A4 Article in conference proceedings
Entrepreneurial management and employee-driven innovative work practices

List of Authors: Hytti U, Aaltonen S
Publication year: 2013
Journal: Research in Enterpreneurship and Small Business Conference Papers
Book title *: RENT XXVII conference ‘Research in Entrepreneurship and Small Business: Entrepreneurship, Institutions and Competitiveness’, Vilnius 20-22 November 2013
ISSN: 2219-5572


Entrepreneurial managementand employee-driven innovative work practices

Abstract presented at the track: Leadership and Innovation

Research problem: Innovation is a key for growth and competitiveness in small firms (Calantone et al. 2002, Freel & Robson 2004, Wolff & Pett 2006). Innovation has been extensively studied in the small firm context but mainly as an attribute of the organization or through the abilities the entrepreneur/entrepreneurial team. Currently, innovation studies focus on the role of employees in generating and contributing to the innovations. There seems to be a gap in the literature addressing employees’ innovative work practices in the small firm context. Based on previous literature it is possible to assume two divergent realities in small, entrepreneur-led family businesses. On one hand these flat and informal organisations may leave a lot of room for employee initiative and activity. On the other hand, the strong entrepreneurial leadership may crowd out employee activity. In this study we will investigate the continuities and disruptions between entrepreneurial leadership and employee-driven innovative work practices in small family businesses.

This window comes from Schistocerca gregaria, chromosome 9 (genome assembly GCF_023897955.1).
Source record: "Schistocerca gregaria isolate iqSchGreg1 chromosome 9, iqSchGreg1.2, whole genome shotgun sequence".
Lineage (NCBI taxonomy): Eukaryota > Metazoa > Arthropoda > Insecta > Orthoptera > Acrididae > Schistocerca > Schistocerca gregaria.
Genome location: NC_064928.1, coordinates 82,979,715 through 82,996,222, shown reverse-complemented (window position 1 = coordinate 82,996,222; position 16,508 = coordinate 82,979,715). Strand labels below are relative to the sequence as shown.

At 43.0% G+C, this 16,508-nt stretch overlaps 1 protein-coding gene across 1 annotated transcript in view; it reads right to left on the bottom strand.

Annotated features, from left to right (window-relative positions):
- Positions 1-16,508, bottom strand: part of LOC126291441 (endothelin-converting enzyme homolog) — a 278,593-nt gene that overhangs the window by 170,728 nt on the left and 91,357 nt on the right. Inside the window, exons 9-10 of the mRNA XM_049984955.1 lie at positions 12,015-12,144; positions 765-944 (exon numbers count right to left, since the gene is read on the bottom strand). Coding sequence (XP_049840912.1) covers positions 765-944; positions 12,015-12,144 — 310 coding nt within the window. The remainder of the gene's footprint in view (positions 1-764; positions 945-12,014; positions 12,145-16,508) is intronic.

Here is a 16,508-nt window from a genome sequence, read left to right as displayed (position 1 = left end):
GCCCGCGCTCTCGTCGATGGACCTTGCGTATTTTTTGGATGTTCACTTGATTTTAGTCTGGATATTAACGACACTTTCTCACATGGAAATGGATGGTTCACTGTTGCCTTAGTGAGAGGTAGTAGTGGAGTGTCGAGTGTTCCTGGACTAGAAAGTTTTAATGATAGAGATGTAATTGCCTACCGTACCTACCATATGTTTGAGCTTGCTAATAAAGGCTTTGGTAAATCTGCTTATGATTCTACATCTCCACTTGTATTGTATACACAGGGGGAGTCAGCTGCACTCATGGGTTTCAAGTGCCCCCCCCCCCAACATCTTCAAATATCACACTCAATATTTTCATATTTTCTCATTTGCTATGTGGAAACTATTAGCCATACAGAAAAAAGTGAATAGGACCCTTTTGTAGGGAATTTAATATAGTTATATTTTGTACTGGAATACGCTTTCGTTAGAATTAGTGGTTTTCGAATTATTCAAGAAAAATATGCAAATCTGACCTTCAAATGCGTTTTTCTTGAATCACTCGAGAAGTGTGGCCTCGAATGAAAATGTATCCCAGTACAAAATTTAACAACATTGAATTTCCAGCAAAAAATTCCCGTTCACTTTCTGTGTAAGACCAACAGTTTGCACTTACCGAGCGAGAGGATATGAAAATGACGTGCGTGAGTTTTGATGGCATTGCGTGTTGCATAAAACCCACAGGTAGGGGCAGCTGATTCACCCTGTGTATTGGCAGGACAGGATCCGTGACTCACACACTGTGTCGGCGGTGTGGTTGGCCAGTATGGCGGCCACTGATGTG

Theory: The study relies on the concept of ‘practice’ in business research (e.g. Whittington 2006; Eriksson et al. 2008a; 2008b; Laine 2009, Laine and Vaara 2010). A key argument in this debate is that ‘what practitioners do in practice’ cannot be understood with the main stream management and organization theories, which do not acknowledge practitioners as experts of their own work (Salaman and Storey 2002), nor pay attention to organizational work as ‘practice’ (Dougherty 2006).

Methodology: The study is carried out as a case study in two innovative small family businesses in the Turku region. The first case is a food production company that is managed by the owner-manager. The second case is from a manufacturer of medical devices managed by a hired CEO. In this study we understand entrepreneurship leadership and employee work as practices. The research materials include interviews and observation materials in the two organisations. In the analysis our focus is on the practices and the kind of realities they produce.

Results: Based on the preliminary findings it seems that the strong entrepreneurial leadership practice may not leave much room for employee activity. The owner-manager’s daily visits to the operations and close attention to every detail do not leave much room for or do not invite employee initiative. In the other company that has recently hired the first external CEO much focus has been placed on giving additional responsibility and delegating tasks to employees. As a downside the decision-making has become slower.

Conclusions: This paper contributes to generating new knowledge and understanding of the continuities and disruptions between two spheres: strong entrepreneurial leadership practice and employee-driven innovative work practices. While in previous literature both are presented as important elements in innovation, it is less clear how and under which conditions they can co-exist.


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Last updated on 2019-29-01 at 14:16